Definitions for DDT
This page provides all possible meanings and translations of the word DDT
an insecticide that is also toxic to animals and humans; banned in the United States since 1972
; an insecticide.
a move where a wrestler puts another wrestler into a standing front face lock and then falls backwards, driving the recipient's head into the floor.
DDT is an organochlorine insecticide which is a colorless, crystalline solid, tasteless and almost odorless chemical compound. Technical DDT has been formulated in almost every conceivable form including solutions in xylene or petroleum distillates, emulsifiable concentrates, water-wettable powders, granules, aerosols, smoke candles, and charges for vaporisers and lotions. First synthesized in 1873, DDT's insecticidal properties were not discovered until 1939, and it was used with great success in the second half of World War II to control malaria and typhus among civilians and troops. The Swiss chemist Paul Hermann Müller was awarded the Nobel Prize in Physiology or Medicine in 1948 "for his discovery of the high efficiency of DDT as a contact poison against several arthropods." After the war, DDT was made available for use as an agricultural insecticide, and soon its production and use skyrocketed. In 1962, Silent Spring by American biologist Rachel Carson was published. The book catalogued the environmental impacts of the indiscriminate spraying of DDT in the US and questioned the logic of releasing large amounts of chemicals into the environment without fully understanding their effects on ecology or human health. The book suggested that DDT and other pesticides may cause cancer and that their agricultural use was a threat to wildlife, particularly birds. Its publication was one of the signature events in the birth of the environmental movement, and resulted in a large public outcry that eventually led to DDT being banned for agricultural use in the US in 1972. DDT was subsequently banned for agricultural use worldwide under the Stockholm Convention, but its limited use in disease vector control continues to this day and remains controversial.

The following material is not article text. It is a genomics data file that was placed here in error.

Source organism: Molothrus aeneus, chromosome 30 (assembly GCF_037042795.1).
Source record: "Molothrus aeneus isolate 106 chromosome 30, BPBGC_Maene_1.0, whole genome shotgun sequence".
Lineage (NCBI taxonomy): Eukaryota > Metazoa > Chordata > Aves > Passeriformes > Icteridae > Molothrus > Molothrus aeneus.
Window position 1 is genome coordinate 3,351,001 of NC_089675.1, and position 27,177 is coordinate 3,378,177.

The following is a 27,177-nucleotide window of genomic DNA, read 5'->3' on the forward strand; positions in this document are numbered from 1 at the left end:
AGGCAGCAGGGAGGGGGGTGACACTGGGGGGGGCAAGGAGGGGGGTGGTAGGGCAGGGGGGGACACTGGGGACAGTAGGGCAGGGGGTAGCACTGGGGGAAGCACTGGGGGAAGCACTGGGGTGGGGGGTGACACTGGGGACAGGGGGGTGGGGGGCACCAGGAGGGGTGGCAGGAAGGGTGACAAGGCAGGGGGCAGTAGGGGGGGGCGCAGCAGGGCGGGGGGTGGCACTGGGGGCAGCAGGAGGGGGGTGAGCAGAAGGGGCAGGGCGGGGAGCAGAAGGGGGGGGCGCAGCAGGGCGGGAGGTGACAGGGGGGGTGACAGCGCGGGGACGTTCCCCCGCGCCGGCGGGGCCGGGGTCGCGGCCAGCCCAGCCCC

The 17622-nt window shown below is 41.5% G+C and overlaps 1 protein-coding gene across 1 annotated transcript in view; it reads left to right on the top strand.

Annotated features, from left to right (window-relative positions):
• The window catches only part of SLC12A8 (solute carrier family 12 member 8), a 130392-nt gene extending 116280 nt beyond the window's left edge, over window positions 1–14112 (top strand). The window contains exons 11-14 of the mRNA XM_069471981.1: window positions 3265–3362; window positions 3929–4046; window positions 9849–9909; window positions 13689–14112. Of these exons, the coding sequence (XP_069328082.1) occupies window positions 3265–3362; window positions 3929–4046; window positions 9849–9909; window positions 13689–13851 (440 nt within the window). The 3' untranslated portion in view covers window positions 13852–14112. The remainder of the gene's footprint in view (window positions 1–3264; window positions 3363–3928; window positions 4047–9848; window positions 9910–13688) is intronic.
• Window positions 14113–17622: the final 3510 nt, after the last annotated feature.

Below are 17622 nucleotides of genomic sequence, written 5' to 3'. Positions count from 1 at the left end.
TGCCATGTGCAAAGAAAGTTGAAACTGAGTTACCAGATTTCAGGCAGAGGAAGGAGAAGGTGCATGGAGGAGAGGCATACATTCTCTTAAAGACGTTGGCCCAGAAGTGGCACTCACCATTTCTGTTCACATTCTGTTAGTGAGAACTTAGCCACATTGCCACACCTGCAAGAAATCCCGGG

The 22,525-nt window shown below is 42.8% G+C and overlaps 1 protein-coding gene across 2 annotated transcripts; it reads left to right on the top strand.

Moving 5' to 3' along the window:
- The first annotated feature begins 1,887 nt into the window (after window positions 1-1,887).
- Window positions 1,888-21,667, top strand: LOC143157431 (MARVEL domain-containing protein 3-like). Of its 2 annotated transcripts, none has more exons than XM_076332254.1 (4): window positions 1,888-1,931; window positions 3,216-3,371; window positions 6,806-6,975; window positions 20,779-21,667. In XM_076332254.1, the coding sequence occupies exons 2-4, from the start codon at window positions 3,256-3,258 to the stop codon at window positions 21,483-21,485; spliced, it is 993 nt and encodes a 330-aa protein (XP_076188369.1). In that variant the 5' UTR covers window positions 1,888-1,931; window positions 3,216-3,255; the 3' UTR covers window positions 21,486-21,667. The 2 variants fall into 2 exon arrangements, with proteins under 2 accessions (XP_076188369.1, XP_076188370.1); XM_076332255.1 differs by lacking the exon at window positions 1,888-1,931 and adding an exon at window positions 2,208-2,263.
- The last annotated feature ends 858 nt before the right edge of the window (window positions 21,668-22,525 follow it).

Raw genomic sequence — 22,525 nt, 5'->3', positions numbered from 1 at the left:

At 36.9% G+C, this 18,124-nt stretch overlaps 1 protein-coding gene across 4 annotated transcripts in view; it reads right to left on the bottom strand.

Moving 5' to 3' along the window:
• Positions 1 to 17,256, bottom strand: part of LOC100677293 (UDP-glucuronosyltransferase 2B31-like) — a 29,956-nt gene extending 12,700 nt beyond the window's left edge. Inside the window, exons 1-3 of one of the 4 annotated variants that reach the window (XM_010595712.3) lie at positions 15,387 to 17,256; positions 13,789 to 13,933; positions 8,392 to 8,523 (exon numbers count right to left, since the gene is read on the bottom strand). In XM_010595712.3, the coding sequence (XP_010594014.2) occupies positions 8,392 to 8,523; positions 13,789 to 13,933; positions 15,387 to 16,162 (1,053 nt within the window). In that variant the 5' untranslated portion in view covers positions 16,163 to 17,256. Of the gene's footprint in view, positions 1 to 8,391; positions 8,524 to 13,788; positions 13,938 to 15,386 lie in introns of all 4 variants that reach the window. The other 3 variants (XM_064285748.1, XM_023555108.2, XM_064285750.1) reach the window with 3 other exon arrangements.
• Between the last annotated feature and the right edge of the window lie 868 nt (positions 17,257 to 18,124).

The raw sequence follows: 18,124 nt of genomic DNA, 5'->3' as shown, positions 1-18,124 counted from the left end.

The New Hacker's Dictionary
[from the insecticide para-dichloro-diphenyl-trichloroethene] 1. Generic term for a program that assists in debugging other programs by showing individual machine instructions in a readable symbolic form and letting the user change them. In this sense the term DDT is now archaic, having been widely displaced by debugger or names of individual programs like adb, sdb, dbx, or gdb. 2. [ITS] Under MIT's fabled ITS operating system, DDT (running under the alias HACTRN, a six-letterism for ‘Hack Translator’) was also used as the shell or top level command language used to execute other programs. 3. Any one of several specific DDTs (sense 1) supported on early DEC hardware and CP/M. The PDP-10 Reference Handbook (1969) contained a footnote on the first page of the documentation for DDT that illuminates the origin of the term:Historical footnote: DDT was developed at MIT for the PDP-1 computer in 1961. At that time DDT stood for “DEC Debugging Tape”. Since then, the idea of an on-line debugging program has propagated throughout the computer industry. DDT programs are now available for all DEC computers. Since media other than tape are now frequently used, the more descriptive name “Dynamic Debugging Technique” has been adopted, retaining the DDT abbreviation. Confusion between DDT-10 and another well known pesticide, dichloro-diphenyl-trichloroethane C14H9Cl5 should be minimal since each attacks a different, and apparently mutually exclusive, class of bugs.(The ‘tape’ referred to was, incidentally, not magnetic but paper.) Sadly, this quotation was removed from later editions of the handbook after the suits took over and DEC became much more ‘businesslike’.The history above is known to many old-time hackers. But there's more: Peter Samson, compiler of the original TMRC lexicon, reports that he named DDT after a similar tool on the TX-0 computer, the direct ancestor of the PDP-1 built at MIT's Lincoln Lab in 1957. The debugger on that ground-breaking machine (the first transistorized computer) rejoiced in the name FLIT (FLexowriter Interrogation Tape). Flit was for many years the trade-name of a popular insecticide.
U.S. National Library of Medicine
A polychlorinated pesticide that is resistant to destruction by light and oxidation. Its unusual stability has resulted in difficulties in residue removal from water, soil, and foodstuffs. This substance may reasonably be anticipated to be a carcinogen: Fourth Annual Report on Carcinogens (NTP-85-002, 1985). (From Merck Index, 11th ed)
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